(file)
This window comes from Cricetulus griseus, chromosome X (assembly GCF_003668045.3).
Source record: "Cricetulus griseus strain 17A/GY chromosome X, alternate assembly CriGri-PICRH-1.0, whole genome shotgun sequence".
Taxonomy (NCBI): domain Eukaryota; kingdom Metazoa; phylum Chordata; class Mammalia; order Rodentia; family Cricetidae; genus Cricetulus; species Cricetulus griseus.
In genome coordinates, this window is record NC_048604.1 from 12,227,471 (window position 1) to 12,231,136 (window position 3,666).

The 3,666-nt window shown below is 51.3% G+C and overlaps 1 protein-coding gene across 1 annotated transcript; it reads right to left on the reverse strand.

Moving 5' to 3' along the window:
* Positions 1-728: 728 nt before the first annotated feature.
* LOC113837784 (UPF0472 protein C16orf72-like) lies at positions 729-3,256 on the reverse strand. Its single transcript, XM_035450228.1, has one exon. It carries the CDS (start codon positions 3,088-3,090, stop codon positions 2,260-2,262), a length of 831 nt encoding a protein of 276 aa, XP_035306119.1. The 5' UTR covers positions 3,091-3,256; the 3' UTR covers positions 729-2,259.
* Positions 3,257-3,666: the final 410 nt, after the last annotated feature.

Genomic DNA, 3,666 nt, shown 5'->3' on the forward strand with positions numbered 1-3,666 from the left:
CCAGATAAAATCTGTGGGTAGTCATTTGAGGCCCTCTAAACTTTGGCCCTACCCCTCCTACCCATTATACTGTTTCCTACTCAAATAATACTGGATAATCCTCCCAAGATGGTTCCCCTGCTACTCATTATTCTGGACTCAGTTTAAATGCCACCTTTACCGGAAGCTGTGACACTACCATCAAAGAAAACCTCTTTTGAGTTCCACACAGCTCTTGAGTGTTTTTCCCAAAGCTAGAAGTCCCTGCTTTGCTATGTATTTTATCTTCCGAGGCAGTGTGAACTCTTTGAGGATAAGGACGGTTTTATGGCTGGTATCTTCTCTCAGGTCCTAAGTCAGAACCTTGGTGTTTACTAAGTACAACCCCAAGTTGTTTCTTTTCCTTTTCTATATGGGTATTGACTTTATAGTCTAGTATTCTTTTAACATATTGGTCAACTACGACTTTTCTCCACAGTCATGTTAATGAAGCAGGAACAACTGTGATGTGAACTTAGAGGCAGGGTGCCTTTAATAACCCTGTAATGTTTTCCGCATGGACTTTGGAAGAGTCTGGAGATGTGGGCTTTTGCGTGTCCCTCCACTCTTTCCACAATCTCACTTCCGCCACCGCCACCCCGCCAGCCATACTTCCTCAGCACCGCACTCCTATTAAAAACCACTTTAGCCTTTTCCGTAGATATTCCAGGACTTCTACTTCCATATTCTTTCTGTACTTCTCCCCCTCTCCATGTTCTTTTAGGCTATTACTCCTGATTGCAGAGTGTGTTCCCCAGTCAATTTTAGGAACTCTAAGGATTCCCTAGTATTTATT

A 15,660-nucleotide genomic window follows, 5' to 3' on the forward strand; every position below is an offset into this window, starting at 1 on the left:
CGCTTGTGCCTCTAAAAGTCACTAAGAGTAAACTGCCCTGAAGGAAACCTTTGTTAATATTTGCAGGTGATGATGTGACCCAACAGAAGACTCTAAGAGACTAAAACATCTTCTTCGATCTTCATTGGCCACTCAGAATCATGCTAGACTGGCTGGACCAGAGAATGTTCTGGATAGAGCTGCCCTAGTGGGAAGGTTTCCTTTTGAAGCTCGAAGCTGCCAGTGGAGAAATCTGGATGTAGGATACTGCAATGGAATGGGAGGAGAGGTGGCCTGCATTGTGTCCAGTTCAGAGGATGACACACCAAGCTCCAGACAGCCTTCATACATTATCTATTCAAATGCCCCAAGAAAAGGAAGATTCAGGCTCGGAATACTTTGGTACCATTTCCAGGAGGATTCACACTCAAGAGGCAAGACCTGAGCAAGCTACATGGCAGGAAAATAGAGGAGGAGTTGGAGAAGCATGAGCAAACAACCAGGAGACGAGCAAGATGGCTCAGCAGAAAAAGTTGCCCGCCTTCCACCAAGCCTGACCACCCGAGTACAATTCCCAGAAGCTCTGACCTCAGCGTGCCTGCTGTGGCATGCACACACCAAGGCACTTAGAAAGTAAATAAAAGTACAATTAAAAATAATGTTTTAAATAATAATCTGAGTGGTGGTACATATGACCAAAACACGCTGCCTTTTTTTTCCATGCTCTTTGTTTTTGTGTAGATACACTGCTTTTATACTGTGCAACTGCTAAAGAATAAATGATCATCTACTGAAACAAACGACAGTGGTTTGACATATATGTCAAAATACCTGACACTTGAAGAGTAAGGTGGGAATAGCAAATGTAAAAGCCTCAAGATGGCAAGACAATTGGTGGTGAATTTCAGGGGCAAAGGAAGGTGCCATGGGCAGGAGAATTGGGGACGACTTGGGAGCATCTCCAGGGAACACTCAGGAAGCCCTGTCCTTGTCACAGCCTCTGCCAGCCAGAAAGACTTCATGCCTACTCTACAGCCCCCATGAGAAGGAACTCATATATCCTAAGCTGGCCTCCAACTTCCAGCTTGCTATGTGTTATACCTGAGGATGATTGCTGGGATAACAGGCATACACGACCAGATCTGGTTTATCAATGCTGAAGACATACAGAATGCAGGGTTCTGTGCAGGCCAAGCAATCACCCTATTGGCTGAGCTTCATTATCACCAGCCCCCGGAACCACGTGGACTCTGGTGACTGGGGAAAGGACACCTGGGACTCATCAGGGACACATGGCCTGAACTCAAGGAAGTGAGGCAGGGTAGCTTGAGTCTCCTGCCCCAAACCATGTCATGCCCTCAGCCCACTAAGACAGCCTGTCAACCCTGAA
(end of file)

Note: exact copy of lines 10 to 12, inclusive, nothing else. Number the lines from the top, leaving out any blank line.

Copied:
Genomic DNA, 3,666 nt, shown 5'->3' on the forward strand with positions numbered 1-3,666 from the left:
CCAGATAAAATCTGTGGGTAGTCATTTGAGGCCCTCTAAACTTTGGCCCTACCCCTCCTACCCATTATACTGTTTCCTACTCAAATAATACTGGATAATCCTCCCAAGATGGTTCCCCTGCTACTCATTATTCTGGACTCAGTTTAAATGCCACCTTTACCGGAAGCTGTGACACTACCATCAAAGAAAACCTCTTTTGAGTTCCACACAGCTCTTGAGTGTTTTTCCCAAAGCTAGAAGTCCCTGCTTTGCTATGTATTTTATCTTCCGAGGCAGTGTGAACTCTTTGAGGATAAGGACGGTTTTATGGCTGGTATCTTCTCTCAGGTCCTAAGTCAGAACCTTGGTGTTTACTAAGTACAACCCCAAGTTGTTTCTTTTCCTTTTCTATATGGGTATTGACTTTATAGTCTAGTATTCTTTTAACATATTGGTCAACTACGACTTTTCTCCACAGTCATGTTAATGAAGCAGGAACAACTGTGATGTGAACTTAGAGGCAGGGTGCCTTTAATAACCCTGTAATGTTTTCCGCATGGACTTTGGAAGAGTCTGGAGATGTGGGCTTTTGCGTGTCCCTCCACTCTTTCCACAATCTCACTTCCGCCACCGCCACCCCGCCAGCCATACTTCCTCAGCACCGCACTCCTATTAAAAACCACTTTAGCCTTTTCCGTAGATATTCCAGGACTTCTACTTCCATATTCTTTCTGTACTTCTCCCCCTCTCCATGTTCTTTTAGGCTATTACTCCTGATTGCAGAGTGTGTTCCCCAGTCAATTTTAGGAACTCTAAGGATTCCCTAGTATTTATT

A 15,660-nucleotide genomic window follows, 5' to 3' on the forward strand; every position below is an offset into this window, starting at 1 on the left: